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Personnel Dosimetry - doe-std-1128-98_ch10172
DOE Standard Guide of Good Practices for Occupational Radiological Protection In Plutonium Facilities
Extremity Dosimetry - doe-std-1128-98_ch10174

Thermoluminescent dosimeters are the most widely used neutron dosimeters in
plutonium facilities. The energy response of a typical TLD-albedo dosimeter is
shown in Figure 6.2. At neutron energies below about 20 keV, the energy
response is almost constant. Above 20 keV, the response per unit dose equivalent
drops dramatically by almost three orders of magnitude at 10 MeV. Almost all
neutrons emitted by plutonium have energies in the MeV range. However, about
50% of the neutrons striking a thick concrete wall or floor are reflected back into
the room at lower energies, and neutrons typically are reflected two or three
times before being absorbed. Thus, the low-energy scattered neutrons are often
more important in determining TLD-albedo dosimeter response than the high-
energy neutrons emitted by the plutonium source. The TLD-albedo dosimeters
are often calibrated in specific facilities by exposing them on phantoms at
locations where the dose equivalent has been carefully determined from dose and
spectrometric measurements (Brackenbush et al., 1991).
Nuclear track dosimeters are also being used for personnel dosimetry in
plutonium facilities. These dosimeters have the advantage of a much more
constant response per unit dose equivalent, as shown in Figure 6.3. Nuclear track
dosimeters operate on the principle that a fast neutron interacts with plastic to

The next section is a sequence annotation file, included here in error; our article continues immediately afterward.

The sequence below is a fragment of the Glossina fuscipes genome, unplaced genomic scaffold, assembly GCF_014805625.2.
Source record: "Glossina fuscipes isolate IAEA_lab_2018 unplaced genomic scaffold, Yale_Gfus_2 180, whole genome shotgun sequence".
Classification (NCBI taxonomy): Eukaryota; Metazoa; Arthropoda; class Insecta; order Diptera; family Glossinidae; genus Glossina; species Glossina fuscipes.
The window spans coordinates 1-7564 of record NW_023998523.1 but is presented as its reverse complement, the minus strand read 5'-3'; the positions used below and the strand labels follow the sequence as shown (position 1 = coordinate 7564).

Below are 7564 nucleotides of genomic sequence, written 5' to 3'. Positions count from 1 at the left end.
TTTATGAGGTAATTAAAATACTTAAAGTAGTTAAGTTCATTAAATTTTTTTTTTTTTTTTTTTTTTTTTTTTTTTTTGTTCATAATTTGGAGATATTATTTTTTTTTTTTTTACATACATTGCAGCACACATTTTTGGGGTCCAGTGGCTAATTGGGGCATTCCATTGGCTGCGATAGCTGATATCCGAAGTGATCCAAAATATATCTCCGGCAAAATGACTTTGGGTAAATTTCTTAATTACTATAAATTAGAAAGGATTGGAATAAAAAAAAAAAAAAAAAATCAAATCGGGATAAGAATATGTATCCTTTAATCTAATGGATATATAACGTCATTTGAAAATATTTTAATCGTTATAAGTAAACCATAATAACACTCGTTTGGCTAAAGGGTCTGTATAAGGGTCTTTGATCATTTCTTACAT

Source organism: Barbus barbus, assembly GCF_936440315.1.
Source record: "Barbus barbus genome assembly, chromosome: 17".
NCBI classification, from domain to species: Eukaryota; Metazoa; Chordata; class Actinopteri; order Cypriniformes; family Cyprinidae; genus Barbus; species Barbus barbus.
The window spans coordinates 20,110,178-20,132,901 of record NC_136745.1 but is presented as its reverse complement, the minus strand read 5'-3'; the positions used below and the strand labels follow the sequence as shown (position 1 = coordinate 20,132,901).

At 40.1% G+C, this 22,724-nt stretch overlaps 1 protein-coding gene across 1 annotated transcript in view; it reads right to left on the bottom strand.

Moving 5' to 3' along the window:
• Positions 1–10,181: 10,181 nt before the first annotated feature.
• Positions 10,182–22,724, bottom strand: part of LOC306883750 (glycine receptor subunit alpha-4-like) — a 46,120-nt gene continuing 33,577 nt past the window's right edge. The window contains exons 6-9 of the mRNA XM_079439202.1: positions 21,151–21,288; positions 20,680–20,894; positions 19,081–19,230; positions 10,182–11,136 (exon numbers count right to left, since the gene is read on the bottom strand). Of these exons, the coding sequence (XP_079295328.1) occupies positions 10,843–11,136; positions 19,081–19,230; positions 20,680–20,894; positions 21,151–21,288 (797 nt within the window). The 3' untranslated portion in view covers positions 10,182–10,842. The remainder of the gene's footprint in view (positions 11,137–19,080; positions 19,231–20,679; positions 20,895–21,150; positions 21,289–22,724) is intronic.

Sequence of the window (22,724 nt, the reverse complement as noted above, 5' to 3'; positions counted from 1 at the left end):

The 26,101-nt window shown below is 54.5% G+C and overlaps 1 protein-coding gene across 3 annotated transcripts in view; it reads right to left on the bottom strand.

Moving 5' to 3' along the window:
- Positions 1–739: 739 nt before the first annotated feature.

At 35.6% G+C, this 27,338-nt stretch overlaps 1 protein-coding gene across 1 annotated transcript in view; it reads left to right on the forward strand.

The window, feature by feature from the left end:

produce a proton recoil that damages the polymer. Under special etch conditions,
the damaged areas are removed to produce a distinct track, which is easily
observed under a microscope. The neutron dose equivalent is then determined
from the track density. Nuclear track dosimeters have a distinct threshold, usually
about 100 keV.
In conclusion, the combination of TLD-albedo and nuclear track dosimeters can
provide a more uniform response with energy and more accurate personnel
dosimetry. This combination of dosimeters may be an appropriate solution to
neutron dose monitoring in DOE facilities with significant neutron exposure.
It is important to verify and document that personnel dosimetry systems provide
accurate measurements and records of the occupational radiation doses received
by workers in plutonium facilities (McDonald et al., 1992). To provide a level of
confidence in dosimetry services in DOE facilities, the DOELAP accreditation
program was established. 10 CFR 835 402(b) (DOE 1998a) requires that
personnel dosimetry programs implemented to demonstrate compliance with the
dose limits established in Subpart C shall be accredited in accordance with the
requirements of the DOELAP for Personnel Dosimetry. The National Institute of
Standards and Technology (NIST) has also established the National Voluntary
Laboratory Accreditation Program (NVLAP) for testing and accreditation of
dosimeter processors serving commercial industry and medical facilities.
Because the dosimetry needs at many DOE facilities, particularly those
processing plutonium, are different from commercial industries, the DOE
initially established a broader and more stringent accreditation program. Both
DOELAP and NVLAP accreditation programs use performance tests that
evaluate the accuracy and precision of personnel dosimetry measurements. The
accuracy is determined by comparing the measured dose equivalent to the
"conventionally true dose equivalent" derived from calibration standards directly
traceable to NIST in carefully controlled conditions.

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